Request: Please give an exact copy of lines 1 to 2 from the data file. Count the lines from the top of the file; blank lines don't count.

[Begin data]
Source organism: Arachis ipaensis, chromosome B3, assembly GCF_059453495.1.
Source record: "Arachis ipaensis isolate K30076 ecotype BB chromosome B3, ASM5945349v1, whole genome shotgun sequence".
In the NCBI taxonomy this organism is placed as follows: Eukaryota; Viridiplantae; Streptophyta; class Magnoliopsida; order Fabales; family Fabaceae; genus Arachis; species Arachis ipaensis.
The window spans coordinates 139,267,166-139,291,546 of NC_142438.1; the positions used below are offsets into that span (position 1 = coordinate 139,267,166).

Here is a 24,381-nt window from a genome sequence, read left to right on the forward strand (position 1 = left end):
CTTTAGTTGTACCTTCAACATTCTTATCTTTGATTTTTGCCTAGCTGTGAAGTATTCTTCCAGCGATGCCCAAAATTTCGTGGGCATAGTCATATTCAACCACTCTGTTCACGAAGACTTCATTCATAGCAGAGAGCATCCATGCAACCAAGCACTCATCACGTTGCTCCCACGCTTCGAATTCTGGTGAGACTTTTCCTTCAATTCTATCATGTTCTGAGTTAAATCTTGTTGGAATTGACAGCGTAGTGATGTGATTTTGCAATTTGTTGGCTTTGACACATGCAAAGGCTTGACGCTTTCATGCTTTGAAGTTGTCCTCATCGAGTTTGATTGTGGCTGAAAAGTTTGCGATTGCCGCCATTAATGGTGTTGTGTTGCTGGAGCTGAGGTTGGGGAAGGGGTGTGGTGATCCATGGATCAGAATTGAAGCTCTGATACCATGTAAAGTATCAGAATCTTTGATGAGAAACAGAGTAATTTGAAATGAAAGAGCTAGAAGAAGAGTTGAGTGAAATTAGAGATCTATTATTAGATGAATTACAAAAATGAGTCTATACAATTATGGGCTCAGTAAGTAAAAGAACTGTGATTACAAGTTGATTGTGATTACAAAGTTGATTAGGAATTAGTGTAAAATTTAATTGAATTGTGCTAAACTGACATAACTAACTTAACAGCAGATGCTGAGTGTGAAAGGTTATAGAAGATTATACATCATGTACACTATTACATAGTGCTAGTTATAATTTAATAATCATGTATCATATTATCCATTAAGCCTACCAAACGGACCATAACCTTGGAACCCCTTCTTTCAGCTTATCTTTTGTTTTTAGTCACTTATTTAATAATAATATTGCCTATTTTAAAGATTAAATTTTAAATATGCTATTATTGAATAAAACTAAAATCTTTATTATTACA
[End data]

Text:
Source organism: Arachis ipaensis, chromosome B3, assembly GCF_059453495.1.
Source record: "Arachis ipaensis isolate K30076 ecotype BB chromosome B3, ASM5945349v1, whole genome shotgun sequence".